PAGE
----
U4 Anti-Corruption Resource Centre

This Anti-Corruption Helpdesk brief was produced in response to a query from a U4 Partner Agency. The U4 Helpdesk is operated by Transparency International in collaboration with the U4 Anti-Corruption Resource Centre based at the Chr. Michelsen Institute.

Query

What experiences of using amnesties for corruption exist? What have been the outcomes and conditions of success of such initiatives?

Summary

The use of amnesties – whether for human rights abuses or corruption – is a politically controversial measure that is often perceived as fueling impunity and undermining the rule of law. Amnesties are predominantly used for human right abuses in post-conflict contexts to foster stability and ensure a non-violent political transition. Although there have been recent examples in countries such as Tunisia, Moldova and Romania, using amnesties for economic crimes and corruption is exceptional, politically sensitive and usually met with massive resistance.

Contents

  1. Potential risks and benefits of using amnesties for corruption
  2. Forms of amnesties
  3. Experiences of using amnesties for corruption
  4. Conditions of success for granting amnesties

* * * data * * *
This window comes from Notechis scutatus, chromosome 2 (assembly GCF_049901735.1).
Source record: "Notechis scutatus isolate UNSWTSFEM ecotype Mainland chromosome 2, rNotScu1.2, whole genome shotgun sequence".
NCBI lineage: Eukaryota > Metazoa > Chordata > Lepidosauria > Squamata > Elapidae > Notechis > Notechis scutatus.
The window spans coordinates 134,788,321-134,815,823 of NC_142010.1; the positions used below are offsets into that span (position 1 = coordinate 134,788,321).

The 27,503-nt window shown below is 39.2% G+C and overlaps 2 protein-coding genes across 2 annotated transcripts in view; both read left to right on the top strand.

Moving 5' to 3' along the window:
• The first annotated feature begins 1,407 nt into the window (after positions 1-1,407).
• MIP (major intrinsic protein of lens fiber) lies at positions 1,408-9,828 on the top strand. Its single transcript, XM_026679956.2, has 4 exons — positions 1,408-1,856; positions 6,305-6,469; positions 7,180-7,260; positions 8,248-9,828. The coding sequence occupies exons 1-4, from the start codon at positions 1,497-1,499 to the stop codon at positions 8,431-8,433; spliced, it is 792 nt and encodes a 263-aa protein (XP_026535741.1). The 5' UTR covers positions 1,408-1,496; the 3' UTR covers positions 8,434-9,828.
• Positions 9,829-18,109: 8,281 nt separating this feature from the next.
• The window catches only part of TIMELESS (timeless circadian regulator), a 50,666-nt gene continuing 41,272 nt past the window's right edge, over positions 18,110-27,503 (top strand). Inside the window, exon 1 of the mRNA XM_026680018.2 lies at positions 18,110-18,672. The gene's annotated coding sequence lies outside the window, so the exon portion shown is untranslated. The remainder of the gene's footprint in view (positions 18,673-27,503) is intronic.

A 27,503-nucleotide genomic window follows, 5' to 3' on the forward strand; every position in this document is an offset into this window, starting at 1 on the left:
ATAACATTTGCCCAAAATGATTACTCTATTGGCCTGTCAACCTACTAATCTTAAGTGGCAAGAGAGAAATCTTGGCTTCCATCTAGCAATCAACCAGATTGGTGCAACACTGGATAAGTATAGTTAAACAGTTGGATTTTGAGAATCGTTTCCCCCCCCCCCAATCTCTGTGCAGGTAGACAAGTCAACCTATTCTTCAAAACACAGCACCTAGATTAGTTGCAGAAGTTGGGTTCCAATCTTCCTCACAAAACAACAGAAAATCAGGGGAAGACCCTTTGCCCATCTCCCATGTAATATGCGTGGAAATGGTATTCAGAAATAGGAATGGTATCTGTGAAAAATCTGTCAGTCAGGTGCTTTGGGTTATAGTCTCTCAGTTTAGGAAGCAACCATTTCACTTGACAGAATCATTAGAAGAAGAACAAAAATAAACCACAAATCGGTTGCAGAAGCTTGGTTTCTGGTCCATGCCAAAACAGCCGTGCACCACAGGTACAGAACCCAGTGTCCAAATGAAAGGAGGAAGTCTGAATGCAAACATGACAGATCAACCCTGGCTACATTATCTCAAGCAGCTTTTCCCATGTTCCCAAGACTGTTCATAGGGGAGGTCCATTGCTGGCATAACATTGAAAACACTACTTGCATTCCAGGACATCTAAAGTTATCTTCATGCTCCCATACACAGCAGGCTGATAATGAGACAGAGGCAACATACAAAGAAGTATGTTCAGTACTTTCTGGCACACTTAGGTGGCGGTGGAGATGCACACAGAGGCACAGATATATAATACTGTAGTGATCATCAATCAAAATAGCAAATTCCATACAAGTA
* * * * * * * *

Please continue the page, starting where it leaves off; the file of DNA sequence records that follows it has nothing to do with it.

5. References

Main points

  • The use of amnesties is a politically controversial measure, which is primarily considered for human rights abuses in the sensitive context of political transition or regime change.
  • The use of amnesties for economic crimes, such as corruption is exceptional, politically sensitive and usually met with massive resistance in most countries.
  • There have been recent controversial examples of countries granting amnesties for corruption in Tunisia, Moldova, Romania, Nigeria among others.
  • A number of conditions and safeguards need to be considered when using amnesties to balance accountability with stability and peaceful political transitions.

Authors

Marie Chene, tihelpdesk@transparency.org

Reviewers

Roberto Martinez B. Kukutschka, Transparency International, Sophie Lemaître, U4 Anti-Corruption Resource Centre

Date

05/06/2020

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